Book Suggestions | INFJ Forum

Book Suggestions

Discussion in 'Art, Entertainment, and Media' started by RyuTech, Dec 19, 2016.

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  1. RyuTech

    RyuTech Community Member

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    Tell us which books you think are worth reading and why :)

    I do a quick start on a smaller one i'd really enjoy reading:
    Cory Doctorow - Backup

    [​IMG]

    Its a great story about personalities and thinking in a future world where dying doesnt matter anymore.
    It offers many insights on how a future society could work and what would change in how people approach their life as they are given an infinite amount of time for creativity and reaching all the goals they can imagine.
    Also it has its tension cause of the possibilities of hacking life and memories.

    PS: If you decide to read it feel free to PM me about what you think about it :)
     
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  2. OP
    RyuTech

    RyuTech Community Member

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    I just wanted to mention that the title of the book is different in english.

    It is called "Down and out in the magic kingdom" and its possible to read it online for free as the author published them without aiming for money.

    http://craphound.com/category/down/ <- You can download or watch it here.
     
  3. acd

    acd jezi baba

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    You'd have to tell me what kind of book you want to read, that way, I can tailor my recommendation to you. As someone who loves sci fi, your suggestion sounds pretty interesting.
     
  4. OP
    RyuTech

    RyuTech Community Member

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    I enjoy books about either Society/Future, about Fantasy or Psychology. Thats pretty wide though. And of course this thread is not to make recommendations for me :D but to share your favorite pieces and explain why you like them.
     
  5. Poetic Justice

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    anything and everything by alastair reynolds. Start with revelation space and work your way through them

    hands down the best sci fi writer. Period

    he will totally change your view of what the future will be like
     
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  6. Flavus Aquila

    Flavus Aquila Finding My Place in the Sun
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    I wouldn't recommend what I'm currently reading. Mein Kampf. I'm not reading it as some sort of aspiring neo-nazi, but as an interesting example of applied group psychology.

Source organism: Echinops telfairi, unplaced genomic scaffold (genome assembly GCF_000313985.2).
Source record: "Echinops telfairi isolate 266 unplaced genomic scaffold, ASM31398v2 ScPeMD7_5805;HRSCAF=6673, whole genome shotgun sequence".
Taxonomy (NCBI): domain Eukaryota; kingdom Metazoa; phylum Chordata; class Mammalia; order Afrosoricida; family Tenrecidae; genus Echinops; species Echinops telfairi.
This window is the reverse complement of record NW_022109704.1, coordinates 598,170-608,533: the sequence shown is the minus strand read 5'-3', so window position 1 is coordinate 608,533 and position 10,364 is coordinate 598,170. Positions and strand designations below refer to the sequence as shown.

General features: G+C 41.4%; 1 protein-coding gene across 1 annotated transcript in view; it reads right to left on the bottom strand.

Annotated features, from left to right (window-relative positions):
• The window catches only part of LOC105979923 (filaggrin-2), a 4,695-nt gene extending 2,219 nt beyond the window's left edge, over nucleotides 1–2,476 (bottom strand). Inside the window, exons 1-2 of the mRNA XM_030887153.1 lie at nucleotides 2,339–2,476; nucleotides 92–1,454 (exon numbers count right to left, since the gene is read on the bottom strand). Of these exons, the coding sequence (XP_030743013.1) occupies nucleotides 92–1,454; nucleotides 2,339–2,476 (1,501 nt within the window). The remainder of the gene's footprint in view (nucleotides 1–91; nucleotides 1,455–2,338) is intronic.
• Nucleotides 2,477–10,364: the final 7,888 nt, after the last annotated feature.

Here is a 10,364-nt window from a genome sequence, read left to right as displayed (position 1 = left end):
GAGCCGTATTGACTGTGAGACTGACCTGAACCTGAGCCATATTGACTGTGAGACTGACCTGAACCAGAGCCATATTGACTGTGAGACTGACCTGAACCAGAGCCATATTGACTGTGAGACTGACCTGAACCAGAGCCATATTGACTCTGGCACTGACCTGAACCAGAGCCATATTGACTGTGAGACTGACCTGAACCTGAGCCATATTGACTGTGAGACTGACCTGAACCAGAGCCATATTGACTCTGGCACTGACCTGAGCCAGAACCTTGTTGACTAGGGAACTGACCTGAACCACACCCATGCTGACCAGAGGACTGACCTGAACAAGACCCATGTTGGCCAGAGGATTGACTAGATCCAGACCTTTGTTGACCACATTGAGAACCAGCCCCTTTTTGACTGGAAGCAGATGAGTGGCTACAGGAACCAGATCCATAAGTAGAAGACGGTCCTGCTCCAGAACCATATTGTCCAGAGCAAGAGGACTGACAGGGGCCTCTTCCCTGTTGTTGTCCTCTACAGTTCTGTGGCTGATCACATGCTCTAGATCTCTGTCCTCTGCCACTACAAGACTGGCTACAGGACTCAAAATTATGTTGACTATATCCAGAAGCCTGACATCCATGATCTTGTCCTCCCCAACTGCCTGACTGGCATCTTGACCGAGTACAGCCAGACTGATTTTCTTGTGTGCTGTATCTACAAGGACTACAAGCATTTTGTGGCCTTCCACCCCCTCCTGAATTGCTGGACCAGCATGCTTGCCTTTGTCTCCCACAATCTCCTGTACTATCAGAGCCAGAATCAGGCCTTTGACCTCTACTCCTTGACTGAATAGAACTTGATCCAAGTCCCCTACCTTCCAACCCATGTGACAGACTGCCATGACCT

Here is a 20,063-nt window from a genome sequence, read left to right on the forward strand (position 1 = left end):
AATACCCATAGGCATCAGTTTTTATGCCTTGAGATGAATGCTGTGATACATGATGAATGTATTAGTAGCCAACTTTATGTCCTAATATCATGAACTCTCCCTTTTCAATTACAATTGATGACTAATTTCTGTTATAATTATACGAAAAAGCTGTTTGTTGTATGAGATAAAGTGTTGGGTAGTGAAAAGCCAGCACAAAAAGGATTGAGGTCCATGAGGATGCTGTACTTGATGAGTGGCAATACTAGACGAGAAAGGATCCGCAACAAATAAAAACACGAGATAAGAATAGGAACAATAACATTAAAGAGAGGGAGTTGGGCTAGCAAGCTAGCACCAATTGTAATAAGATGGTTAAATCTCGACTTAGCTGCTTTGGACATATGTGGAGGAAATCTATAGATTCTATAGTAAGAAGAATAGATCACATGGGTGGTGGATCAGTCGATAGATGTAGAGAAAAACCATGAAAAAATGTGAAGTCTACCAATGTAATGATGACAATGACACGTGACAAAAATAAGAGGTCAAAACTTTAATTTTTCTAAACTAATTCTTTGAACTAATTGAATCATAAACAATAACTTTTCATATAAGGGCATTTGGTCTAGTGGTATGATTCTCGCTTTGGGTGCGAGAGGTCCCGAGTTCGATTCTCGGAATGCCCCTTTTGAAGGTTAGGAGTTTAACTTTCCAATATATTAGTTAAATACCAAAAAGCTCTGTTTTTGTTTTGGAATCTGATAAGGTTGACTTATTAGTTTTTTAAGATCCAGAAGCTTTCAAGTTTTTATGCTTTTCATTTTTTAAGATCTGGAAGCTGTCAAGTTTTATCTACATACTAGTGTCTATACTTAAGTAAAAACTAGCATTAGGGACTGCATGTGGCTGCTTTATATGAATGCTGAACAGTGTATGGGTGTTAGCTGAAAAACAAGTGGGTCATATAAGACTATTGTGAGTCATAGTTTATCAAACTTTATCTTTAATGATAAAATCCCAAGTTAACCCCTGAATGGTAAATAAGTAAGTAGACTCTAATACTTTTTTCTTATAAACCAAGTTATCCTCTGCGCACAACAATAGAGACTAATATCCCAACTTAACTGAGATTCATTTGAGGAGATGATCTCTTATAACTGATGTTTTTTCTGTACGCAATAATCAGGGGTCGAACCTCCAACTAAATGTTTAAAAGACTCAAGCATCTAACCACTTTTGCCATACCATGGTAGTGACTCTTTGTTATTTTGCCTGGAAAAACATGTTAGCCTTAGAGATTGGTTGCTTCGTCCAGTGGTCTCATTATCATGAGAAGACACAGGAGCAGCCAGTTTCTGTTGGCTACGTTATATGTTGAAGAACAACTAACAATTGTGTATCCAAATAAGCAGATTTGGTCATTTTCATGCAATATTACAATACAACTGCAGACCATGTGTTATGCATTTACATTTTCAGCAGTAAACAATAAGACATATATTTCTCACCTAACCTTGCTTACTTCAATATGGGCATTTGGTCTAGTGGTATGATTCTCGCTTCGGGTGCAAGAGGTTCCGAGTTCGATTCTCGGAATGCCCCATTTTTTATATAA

The first chapter was kind of boring. Hitler is definitely an INFJ, INTJ, or ISTP... and his style is remarkably similar to what you would find in the posts on this forum. His antisemitism is NOT exaggerated by history... it is exhaustingly present in everything I've read so far. (I found that if I mentally substitute "mainstream media" for "Jews", it is at least possible to understand the point he is trying to make, without it being so unexplained as to seem to be from another planet's world-view).

    Anyhow, I skipped ahead to a chapter on the importance of speeches. He has some very adept insights into the psychology of changing political alignments. He notes little details, like how people's emotional responsiveness is different at different times of the day: lamenting that in his early years of politics, he sometimes failed to have any impact on his daytime audiences whatsoever. I can't tell if he was more hurt that he couldn't affect his audience (INFJ), or that he couldn't propagate his "world-concept" (INTJ).

    What has surprised me is how accessible Hitler's personality is... it's almost homely and naive, and a tiny bit effeminate at times. I just can't imagine some burly ESTJ skinhead reading this book, and not squirming in discomfort, an image which has had me grinning often.

    Anyhow, I'll probably read a couple more chapters, because some of his psychological insights are both interesting and useful for effective communication, but I'd much rather spend time reading Aristotle's various works again.
     
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  7. Rowan Tree

    Rowan Tree Community Member

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    Currently reading Yoko Tawada's The Last Children of Tokyo. One of the titular, Mumei, is quite INFJ, 'Mumei had an uncanny ability to read people's thoughts. It spooked Yoshiro sometimes, the way he didn't just sense a person's general mood, but actually seemed to read their minds, as if he were reading a book.' Good novel; a bittersweet, subtle apocalyptic-dystopia.
     
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